AUSTIN, Tex.—In a move designed to meet increasing research and development needs within the semiconductor industry, International Sematech (www.sematech.org) has established the Advanced Technology Development Facility, Inc. (ATDF) as an independent subsidiary of its R&D wafer fab and related analytical labs.
According to Sematech President and CEO Mike Polcari, the initiative is complementary to the consortium's primary focus of building industry infrastructure, designed “to meet the more targeted R&D needs of individual companies and universities…to accelerate the commercialization of research, and foster innovation in the development of advanced technology, equipment, and materials.” As part of a pilot program, ATDF has already been working with member and non-member companies, equipment and materials suppliers, and universities for the past year.
ATDF includes Sematech's 62,000-square-foot Class 1 cleanroom, which offers 200-mm and 300-mm processing capabilities, as well as the consortium's Process Characterization Laboratories that provide metrology and analytical services. The subsidiary is a privately held corporation with separate management and board of directors, and involves 240 Sematech employees. Additional positions, says new ATDF general manager Juergen Woehl, will be created as the company grows.
'ATDF will be the place where semiconductor research meets manufacturing,” says Woehl. Customized services will include technology development and prototyping, wafer processing services for Sematech as well as external customers, and analytical and electrical testing services for advanced materials and device characterization.
Data and intellectual property belonging to participating customers and universities will be fully protected, and ATDF will also work with clients to develop industry-wide, accepted baseline processes for speeding development of new tools and materials for faster manufacturing at lower cost.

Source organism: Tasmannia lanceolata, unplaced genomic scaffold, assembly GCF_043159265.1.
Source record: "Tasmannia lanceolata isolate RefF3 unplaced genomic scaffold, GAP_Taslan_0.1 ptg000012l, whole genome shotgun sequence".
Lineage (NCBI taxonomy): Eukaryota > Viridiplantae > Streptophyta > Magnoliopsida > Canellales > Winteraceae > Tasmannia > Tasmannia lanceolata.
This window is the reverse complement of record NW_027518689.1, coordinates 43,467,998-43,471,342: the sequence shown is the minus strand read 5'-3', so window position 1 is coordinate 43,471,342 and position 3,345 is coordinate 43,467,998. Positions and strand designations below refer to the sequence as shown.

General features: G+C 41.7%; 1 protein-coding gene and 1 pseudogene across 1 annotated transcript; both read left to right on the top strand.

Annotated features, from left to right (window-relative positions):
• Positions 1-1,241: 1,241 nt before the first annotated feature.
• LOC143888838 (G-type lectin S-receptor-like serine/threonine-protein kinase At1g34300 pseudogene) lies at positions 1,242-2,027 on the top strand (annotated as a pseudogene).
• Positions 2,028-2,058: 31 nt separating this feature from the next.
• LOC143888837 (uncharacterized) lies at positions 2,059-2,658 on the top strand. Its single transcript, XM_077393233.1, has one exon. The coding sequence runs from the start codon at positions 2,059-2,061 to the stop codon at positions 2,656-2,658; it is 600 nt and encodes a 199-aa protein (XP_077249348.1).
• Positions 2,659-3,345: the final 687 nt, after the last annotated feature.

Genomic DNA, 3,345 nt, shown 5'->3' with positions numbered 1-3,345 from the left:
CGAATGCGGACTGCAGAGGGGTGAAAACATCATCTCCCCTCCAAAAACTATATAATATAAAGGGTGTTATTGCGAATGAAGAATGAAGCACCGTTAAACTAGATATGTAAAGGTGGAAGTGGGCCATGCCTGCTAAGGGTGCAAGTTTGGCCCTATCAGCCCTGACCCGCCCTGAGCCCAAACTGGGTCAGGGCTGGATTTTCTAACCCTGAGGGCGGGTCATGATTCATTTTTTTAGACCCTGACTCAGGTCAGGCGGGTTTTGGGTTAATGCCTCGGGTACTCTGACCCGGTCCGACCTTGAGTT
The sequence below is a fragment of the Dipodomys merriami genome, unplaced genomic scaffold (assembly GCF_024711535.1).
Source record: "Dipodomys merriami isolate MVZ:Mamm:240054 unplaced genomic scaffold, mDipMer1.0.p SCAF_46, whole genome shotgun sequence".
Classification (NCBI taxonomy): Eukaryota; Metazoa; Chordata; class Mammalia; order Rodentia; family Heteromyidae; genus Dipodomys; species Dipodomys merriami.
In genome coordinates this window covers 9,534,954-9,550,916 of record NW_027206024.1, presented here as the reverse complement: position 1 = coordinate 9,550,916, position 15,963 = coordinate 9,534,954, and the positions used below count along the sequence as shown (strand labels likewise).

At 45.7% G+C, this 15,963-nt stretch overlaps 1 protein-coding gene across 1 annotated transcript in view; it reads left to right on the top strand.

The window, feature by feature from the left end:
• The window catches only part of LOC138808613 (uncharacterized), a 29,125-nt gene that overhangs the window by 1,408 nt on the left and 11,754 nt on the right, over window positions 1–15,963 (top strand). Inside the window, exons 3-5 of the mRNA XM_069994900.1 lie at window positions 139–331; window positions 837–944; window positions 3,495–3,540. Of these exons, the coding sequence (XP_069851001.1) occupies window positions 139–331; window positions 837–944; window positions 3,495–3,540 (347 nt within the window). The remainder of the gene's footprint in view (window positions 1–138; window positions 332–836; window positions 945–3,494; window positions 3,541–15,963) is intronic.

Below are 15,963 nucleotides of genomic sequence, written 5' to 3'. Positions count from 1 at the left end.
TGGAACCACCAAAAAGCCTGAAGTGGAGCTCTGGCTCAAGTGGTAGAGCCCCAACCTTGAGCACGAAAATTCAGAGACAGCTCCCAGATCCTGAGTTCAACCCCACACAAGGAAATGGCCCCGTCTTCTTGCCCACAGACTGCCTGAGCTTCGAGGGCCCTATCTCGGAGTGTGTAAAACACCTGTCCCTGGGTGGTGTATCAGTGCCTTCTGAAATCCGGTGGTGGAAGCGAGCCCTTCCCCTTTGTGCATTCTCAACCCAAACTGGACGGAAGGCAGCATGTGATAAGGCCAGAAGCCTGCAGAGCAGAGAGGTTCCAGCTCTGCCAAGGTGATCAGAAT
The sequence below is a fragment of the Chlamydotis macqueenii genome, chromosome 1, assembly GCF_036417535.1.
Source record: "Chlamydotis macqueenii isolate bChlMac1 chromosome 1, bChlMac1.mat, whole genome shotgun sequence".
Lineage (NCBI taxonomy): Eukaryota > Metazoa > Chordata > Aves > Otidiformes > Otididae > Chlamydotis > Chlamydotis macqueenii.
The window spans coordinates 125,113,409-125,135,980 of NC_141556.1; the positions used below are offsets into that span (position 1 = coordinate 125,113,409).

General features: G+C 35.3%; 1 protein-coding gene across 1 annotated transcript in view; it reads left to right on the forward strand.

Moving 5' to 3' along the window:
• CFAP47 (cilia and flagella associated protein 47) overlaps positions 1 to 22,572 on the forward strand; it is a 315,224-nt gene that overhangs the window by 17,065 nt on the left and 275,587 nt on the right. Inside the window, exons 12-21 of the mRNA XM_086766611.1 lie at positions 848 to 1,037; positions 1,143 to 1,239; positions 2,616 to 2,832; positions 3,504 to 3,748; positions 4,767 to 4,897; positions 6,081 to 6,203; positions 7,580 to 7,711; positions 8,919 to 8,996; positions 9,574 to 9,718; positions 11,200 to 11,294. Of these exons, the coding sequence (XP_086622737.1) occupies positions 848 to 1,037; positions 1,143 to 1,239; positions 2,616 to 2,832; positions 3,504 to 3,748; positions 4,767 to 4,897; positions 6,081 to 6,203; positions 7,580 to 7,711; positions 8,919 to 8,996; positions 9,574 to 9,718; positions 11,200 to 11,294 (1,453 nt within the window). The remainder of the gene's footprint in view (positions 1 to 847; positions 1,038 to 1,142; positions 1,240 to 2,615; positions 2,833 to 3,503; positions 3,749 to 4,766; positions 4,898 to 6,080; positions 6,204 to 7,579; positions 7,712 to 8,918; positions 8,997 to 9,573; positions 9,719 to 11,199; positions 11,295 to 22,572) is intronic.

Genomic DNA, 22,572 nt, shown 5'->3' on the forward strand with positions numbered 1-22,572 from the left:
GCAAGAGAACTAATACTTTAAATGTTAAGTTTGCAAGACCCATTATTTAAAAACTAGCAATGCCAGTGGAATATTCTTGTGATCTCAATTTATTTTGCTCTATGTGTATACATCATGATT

Immersion tech center
In another recent development, International Sematech established a 193-nm immersion Technology Center (iTC), which will bring together scientists and researchers who are developing the emerging lithography technology that uses the refractive properties of fluids to extend optical imaging in semiconductor manufacturing.
As one of the first major programs of the newly established Advanced Materials Research Center (AMRC; see www.cleanrooms.com, “Sematech, Texas form center for next-gen semiconductor research,” May 2004, pg. 6), the iTC is part of the publicly and privately funded Texas Technology Initiative involving participation from the University of Texas system of colleges.
At the Sematech-sponsored Litho Forum held in January, industry representatives voted 193-nm immersion as the most promising new technology for semiconductor manufacturing in 2007 and 2009. To help prepare the industry, the iTC seeks to support development of photoresists, fluids and other components required for the high-numerical aperture technology. The Center will be staffed by Sematech technologists, who will work with manufacturers, suppliers, and research universities for a two- to four-year period.
The April 2004 issue of CleanRooms inaccurately identified two of the authors of the article entitled “Particle monitoring in minienvironments.” Ray P. Lucero is responsible for all certification and sustaining of minienvironments at Intel's 300mm facility in Rio Rancho, N.M. He can be reached at [email protected]. Scott L. Jorgensen is a microcontamination engineer at Intel/Rio Rancho and can be reached at: [email protected].